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The San Francisco Bay Area: “Inequality City”

Perhaps no part of the country is more renowned for its progressive politics and politicians than the San Francisco Bay Area. Yet, in housing equality, the Bay Area is anything but progressive. If the African-American and Hispanic housing inequality measures are averaged, disadvantaged minorities face house prices that average approximately 6.25 years more years of median income in San Francisco and 5.60 more years of median income in San Jose.

Moreover, no one should imagine that recent state law authorizing a $4 billion “affordable housing” bond election will have any significant impact. According to the Sacramento Bee, voter approval would lead to 70,000 new housing units annually, when the need for low and very low income households is 1.5 million. The bond issue would do virtually nothing for the many middle-income households who are struggling to pay the insanely high housing costs California’s regulatory nightmare has developed.

Smallest Housing Affordability Gaps: African-American

Tucson has the smallest housing affordability gap for African-Americans. In Tucson, the median income African-American household would pay approximately 0.4 years (four months) more in income for the median priced house than the average household. In San Antonio, Atlanta and Tampa – St. Petersburg, the housing affordability gaps are under 1.0. Houston, Riverside – San Bernardino, Virginia Beach – Norfolk, Memphis, Dallas – Fort Worth and Birmingham round out the second five. It may be surprising that eight of the metropolitan areas with the smallest housing affordability gaps for African-Americans are in the South and perhaps most surprisingly of all that one of the best, at number 10, is Birmingham. (Figure 4).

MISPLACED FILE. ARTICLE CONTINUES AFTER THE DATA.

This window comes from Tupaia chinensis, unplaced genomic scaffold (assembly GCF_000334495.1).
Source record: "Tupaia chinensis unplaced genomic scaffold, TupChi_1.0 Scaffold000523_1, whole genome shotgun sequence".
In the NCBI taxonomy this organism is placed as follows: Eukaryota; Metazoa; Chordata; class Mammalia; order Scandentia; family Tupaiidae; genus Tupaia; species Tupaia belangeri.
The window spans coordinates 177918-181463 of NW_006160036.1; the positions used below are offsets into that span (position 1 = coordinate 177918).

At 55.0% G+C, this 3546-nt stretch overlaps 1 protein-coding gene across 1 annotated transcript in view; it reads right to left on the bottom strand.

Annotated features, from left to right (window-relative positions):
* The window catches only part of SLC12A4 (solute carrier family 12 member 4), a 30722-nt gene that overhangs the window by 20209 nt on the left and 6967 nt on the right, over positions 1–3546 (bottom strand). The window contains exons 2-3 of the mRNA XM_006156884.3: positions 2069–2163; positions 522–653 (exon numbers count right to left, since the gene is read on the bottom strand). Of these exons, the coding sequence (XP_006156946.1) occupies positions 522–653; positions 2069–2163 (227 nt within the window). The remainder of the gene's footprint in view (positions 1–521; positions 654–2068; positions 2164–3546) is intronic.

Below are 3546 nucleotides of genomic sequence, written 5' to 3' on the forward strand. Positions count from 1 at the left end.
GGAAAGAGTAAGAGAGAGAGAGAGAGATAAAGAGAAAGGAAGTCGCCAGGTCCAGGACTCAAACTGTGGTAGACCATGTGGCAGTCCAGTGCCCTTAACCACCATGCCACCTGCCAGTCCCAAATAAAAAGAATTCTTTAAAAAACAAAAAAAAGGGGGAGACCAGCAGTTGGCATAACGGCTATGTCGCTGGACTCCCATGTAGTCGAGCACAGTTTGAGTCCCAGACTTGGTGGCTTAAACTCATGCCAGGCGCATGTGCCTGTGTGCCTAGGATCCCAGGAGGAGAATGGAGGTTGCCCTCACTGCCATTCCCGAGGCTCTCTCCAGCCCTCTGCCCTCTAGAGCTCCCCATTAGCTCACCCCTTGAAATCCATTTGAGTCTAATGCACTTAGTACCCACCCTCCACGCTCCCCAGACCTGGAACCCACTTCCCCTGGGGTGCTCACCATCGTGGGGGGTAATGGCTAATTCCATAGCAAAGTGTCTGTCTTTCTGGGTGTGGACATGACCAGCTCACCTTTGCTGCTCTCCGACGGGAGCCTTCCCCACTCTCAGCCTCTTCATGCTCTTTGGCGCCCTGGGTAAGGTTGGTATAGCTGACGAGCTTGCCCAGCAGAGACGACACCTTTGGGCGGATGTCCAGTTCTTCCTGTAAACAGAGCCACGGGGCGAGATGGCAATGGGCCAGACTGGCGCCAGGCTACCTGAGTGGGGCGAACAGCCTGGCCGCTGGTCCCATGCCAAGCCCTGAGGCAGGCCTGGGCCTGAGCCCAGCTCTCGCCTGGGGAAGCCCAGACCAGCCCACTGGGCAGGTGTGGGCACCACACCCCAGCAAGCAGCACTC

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Smallest Housing Affordability Gaps: Hispanic

Among Hispanic households, the smallest housing affordability gap is in Pittsburgh, where the median priced house would require less than 10 days more in median income for a Hispanic household compared the overall average. In Jacksonville the housing affordability gap for Hispanics would be less than two months. In Baltimore, Birmingham, St. Louis and Cincinnati, the median house price is the equivalent of less than six months of median income for an Hispanic household. Detroit, Memphis, Virginia Beach – Norfolk and Cleveland round out the ten smallest housing affordability gaps for Hispanics (Figure 5).

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Housing Affordability is the Best for Asians

Recent American Community Survey data indicated that Asians have median household incomes a quarter above those of White Non-– Hispanics. This advantage is also illustrated in the housing affordability data. Asians have better housing affordability than White Non-– Hispanics in 37 of the 53 major metropolitan areas (over 1 million population).

The Importance of Housing Opportunity

Housing opportunity is important. African-Americans and Hispanics already face challenges given their generally lower incomes. However, by no serious political philosophy, progressive or otherwise, should any ethnicity find themselves even further disadvantaged by political barriers, such as have been created by over-zealous land and housing regulators.

Cross-posted at New Geography.

isiting professor, Conservatoire National des Arts et Metiers, Paris

$84,000 a year now qualifies as low income in Orange County

As reported by the Orange County Register:

A family of four with an annual income of $84,450 or less now qualifies as low income in Orange County.

A single person living alone qualifies as low income if he or she earns $58,450 or less a year.

Orange County has the fifth-highest income threshold in the nation, according to new income limits released last month by the U.S. Department of Housing and Urban Development.

Government and private agencies use HUD’s income calculations to determine eligibility for a wide variety of assistance programs, ranging from rent subsidy vouchers and public housing to mortgage assistance. While low-income families qualify for some programs, others are limited to households earning far less, with limits as low as $31,300 for a family of four.

Record-high rents and home prices are driving up Southern California income limits. Orange County apartment rents, for example, increased 20 percent over the past seven years, while the median sale price of an Orange County house has jumped 40 percent. …